My friend Charlie texted me this morning to remind me that President Biden will announce today that he has ended America’s “longest war.” Charlie says that the Indian wars went on longer, that his people’s war, what we call the Nez Perce War, was one of the last of a continuing string of them, and that the suffering caused by Indian Wars cannot be measured. Read The Article
Some days I just want to shout at Alvin—Is this what you meant?
After a few years wrestling with his writing and remembered conversations, poking through the books and journals he left to the Josephy Library—the Oregon Historical Quarterlies are gold mines!—and reading “new” historians Crosby and Mann, I might be getting a grasp on what Alvin meant by “leaving the Indians out of American History.”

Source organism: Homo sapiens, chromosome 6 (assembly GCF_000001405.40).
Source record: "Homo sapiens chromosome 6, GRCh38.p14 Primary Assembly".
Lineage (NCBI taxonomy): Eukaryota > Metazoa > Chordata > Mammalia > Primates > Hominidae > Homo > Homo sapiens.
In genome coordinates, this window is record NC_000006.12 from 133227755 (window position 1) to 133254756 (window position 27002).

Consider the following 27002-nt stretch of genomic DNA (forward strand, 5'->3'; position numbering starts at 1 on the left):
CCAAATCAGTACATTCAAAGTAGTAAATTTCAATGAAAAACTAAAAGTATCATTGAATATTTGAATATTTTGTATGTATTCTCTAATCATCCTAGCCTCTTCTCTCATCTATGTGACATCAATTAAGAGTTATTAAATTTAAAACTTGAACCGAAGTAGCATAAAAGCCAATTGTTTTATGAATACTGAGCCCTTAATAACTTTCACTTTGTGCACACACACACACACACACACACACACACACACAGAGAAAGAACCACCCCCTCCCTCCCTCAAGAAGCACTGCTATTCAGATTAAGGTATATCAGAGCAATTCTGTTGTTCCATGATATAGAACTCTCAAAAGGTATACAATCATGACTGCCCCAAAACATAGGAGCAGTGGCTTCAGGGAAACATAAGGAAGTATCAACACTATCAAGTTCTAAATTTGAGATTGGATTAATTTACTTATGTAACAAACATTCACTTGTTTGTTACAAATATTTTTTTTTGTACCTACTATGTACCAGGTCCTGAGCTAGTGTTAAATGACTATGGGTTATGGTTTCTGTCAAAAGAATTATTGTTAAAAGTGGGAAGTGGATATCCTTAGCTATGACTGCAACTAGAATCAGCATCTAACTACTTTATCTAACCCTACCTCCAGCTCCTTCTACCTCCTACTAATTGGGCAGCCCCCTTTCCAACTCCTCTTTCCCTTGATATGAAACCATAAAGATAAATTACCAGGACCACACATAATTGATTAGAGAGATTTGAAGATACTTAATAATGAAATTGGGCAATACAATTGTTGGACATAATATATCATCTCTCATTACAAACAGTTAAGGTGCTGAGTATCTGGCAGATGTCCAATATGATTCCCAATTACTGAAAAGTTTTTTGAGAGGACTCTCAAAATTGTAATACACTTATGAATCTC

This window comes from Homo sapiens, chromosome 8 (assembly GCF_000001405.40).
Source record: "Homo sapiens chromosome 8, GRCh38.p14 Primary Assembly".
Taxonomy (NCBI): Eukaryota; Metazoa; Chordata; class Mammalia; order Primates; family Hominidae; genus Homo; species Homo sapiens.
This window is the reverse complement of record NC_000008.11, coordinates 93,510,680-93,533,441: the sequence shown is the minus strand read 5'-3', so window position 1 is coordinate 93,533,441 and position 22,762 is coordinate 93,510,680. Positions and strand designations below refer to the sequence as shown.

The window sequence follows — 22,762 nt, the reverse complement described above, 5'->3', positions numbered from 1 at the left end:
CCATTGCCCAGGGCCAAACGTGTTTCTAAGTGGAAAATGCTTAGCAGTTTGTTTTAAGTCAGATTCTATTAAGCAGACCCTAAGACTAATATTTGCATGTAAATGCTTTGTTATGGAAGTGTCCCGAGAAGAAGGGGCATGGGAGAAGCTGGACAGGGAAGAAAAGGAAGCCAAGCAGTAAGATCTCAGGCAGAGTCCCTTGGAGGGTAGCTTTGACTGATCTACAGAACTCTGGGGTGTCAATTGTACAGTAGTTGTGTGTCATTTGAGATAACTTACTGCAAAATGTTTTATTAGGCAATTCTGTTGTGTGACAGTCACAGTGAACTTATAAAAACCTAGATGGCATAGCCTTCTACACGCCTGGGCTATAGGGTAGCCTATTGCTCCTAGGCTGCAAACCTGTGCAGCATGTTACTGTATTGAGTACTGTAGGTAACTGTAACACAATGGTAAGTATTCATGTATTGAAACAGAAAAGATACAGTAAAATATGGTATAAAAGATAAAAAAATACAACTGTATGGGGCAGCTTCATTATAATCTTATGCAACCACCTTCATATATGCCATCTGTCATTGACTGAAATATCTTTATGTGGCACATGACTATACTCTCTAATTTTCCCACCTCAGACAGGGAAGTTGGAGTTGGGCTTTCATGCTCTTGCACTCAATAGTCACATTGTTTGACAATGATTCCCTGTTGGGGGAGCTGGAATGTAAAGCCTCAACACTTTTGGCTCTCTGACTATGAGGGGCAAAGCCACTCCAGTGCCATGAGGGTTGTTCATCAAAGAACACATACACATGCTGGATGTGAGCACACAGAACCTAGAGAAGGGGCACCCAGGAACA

They are, Alvin said, always a “sideshow,” helpers and combatants in first European colonization of the “new” (to Europeans) world, allies and enemies in early confrontations with British settlers, obstacles to be overcome on the path to settling the North American Continent, and always, by some Euro-Americans, people to be looked after, cared for as children on their way to civilization as their own cultures naturally vanished. Indians have rarely been treated as primary actors in the historical narrative, agents on their own behalf and/or cooperatorsRead The Article